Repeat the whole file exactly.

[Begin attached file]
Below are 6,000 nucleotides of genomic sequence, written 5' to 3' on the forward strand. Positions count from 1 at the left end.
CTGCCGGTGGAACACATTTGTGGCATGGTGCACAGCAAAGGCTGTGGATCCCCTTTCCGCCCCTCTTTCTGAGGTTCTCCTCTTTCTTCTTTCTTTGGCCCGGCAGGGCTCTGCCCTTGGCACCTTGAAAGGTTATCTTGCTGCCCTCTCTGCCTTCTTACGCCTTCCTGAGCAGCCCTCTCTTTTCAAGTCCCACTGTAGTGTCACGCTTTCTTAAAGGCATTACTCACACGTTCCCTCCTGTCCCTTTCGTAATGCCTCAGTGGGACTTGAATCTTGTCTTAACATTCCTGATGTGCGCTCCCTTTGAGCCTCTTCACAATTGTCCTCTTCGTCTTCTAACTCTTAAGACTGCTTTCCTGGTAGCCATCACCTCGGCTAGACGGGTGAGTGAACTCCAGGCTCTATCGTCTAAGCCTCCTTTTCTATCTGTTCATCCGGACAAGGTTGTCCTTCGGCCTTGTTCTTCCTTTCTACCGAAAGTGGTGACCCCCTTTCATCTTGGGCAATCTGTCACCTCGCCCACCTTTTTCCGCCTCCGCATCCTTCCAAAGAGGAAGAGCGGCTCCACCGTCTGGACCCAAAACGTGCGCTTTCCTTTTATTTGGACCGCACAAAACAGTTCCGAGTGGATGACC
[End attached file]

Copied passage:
Below are 6,000 nucleotides of genomic sequence, written 5' to 3' on the forward strand. Positions count from 1 at the left end.
CTGCCGGTGGAACACATTTGTGGCATGGTGCACAGCAAAGGCTGTGGATCCCCTTTCCGCCCCTCTTTCTGAGGTTCTCCTCTTTCTTCTTTCTTTGGCCCGGCAGGGCTCTGCCCTTGGCACCTTGAAAGGTTATCTTGCTGCCCTCTCTGCCTTCTTACGCCTTCCTGAGCAGCCCTCTCTTTTCAAGTCCCACTGTAGTGTCACGCTTTCTTAAAGGCATTACTCACACGTTCCCTCCTGTCCCTTTCGTAATGCCTCAGTGGGACTTGAATCTTGTCTTAACATTCCTGATGTGCGCTCCCTTTGAGCCTCTTCACAATTGTCCTCTTCGTCTTCTAACTCTTAAGACTGCTTTCCTGGTAGCCATCACCTCGGCTAGACGGGTGAGTGAACTCCAGGCTCTATCGTCTAAGCCTCCTTTTCTATCTGTTCATCCGGACAAGGTTGTCCTTCGGCCTTGTTCTTCCTTTCTACCGAAAGTGGTGACCCCCTTTCATCTTGGGCAATCTGTCACCTCGCCCACCTTTTTCCGCCTCCGCATCCTTCCAAAGAGGAAGAGCGGCTCCACCGTCTGGACCCAAAACGTGCGCTTTCCTTTTATTTGGACCGCACAAAACAGTTCCGAGTGGATGACC